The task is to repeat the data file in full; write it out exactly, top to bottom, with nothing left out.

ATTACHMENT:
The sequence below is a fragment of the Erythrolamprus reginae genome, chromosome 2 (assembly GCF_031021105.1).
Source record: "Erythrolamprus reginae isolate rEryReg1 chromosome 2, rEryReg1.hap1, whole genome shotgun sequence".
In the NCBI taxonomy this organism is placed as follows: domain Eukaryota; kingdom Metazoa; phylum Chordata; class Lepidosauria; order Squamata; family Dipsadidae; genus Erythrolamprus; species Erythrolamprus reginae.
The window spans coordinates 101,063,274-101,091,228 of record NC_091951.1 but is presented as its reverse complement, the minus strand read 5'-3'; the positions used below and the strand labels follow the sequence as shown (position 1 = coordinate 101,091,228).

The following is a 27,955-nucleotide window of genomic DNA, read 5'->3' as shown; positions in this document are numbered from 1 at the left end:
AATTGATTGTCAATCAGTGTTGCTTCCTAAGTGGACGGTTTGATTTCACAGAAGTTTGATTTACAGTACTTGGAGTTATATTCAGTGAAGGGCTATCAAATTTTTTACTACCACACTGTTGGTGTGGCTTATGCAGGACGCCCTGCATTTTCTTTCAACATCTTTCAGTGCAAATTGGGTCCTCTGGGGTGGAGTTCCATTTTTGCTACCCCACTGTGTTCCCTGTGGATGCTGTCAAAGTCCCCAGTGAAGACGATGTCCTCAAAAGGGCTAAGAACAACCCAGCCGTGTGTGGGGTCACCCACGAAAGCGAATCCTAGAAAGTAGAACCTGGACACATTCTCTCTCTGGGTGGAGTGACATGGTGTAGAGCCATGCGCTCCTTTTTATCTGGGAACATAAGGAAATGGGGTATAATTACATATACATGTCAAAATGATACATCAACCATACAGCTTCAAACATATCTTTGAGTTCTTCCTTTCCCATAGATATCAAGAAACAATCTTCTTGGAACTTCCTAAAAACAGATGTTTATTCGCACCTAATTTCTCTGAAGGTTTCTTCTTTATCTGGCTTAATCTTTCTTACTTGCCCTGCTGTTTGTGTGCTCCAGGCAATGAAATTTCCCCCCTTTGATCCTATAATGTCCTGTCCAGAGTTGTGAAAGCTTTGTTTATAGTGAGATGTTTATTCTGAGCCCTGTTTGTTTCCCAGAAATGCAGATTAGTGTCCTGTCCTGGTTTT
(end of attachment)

The sequence below is a fragment of the Erythrolamprus reginae genome, chromosome 2 (assembly GCF_031021105.1).
Source record: "Erythrolamprus reginae isolate rEryReg1 chromosome 2, rEryReg1.hap1, whole genome shotgun sequence".
In the NCBI taxonomy this organism is placed as follows: domain Eukaryota; kingdom Metazoa; phylum Chordata; class Lepidosauria; order Squamata; family Dipsadidae; genus Erythrolamprus; species Erythrolamprus reginae.
The window spans coordinates 101,063,274-101,091,228 of record NC_091951.1 but is presented as its reverse complement, the minus strand read 5'-3'; the positions used below and the strand labels follow the sequence as shown (position 1 = coordinate 101,091,228).

The following is a 27,955-nucleotide window of genomic DNA, read 5'->3' as shown; positions in this document are numbered from 1 at the left end:
AATTGATTGTCAATCAGTGTTGCTTCCTAAGTGGACGGTTTGATTTCACAGAAGTTTGATTTACAGTACTTGGAGTTATATTCAGTGAAGGGCTATCAAATTTTTTACTACCACACTGTTGGTGTGGCTTATGCAGGACGCCCTGCATTTTCTTTCAACATCTTTCAGTGCAAATTGGGTCCTCTGGGGTGGAGTTCCATTTTTGCTACCCCACTGTGTTCCCTGTGGATGCTGTCAAAGTCCCCAGTGAAGACGATGTCCTCAAAAGGGCTAAGAACAACCCAGCCGTGTGTGGGGTCACCCACGAAAGCGAATCCTAGAAAGTAGAACCTGGACACATTCTCTCTCTGGGTGGAGTGACATGGTGTAGAGCCATGCGCTCCTTTTTATCTGGGAACATAAGGAAATGGGGTATAATTACATATACATGTCAAAATGATACATCAACCATACAGCTTCAAACATATCTTTGAGTTCTTCCTTTCCCATAGATATCAAGAAACAATCTTCTTGGAACTTCCTAAAAACAGATGTTTATTCGCACCTAATTTCTCTGAAGGTTTCTTCTTTATCTGGCTTAATCTTTCTTACTTGCCCTGCTGTTTGTGTGCTCCAGGCAATGAAATTTCCCCCCTTTGATCCTATAATGTCCTGTCCAGAGTTGTGAAAGCTTTGTTTATAGTGAGATGTTTATTCTGAGCCCTGTTTGTTTCCCAGAAATGCAGATTAGTGTCCTGTCCTGGTTTT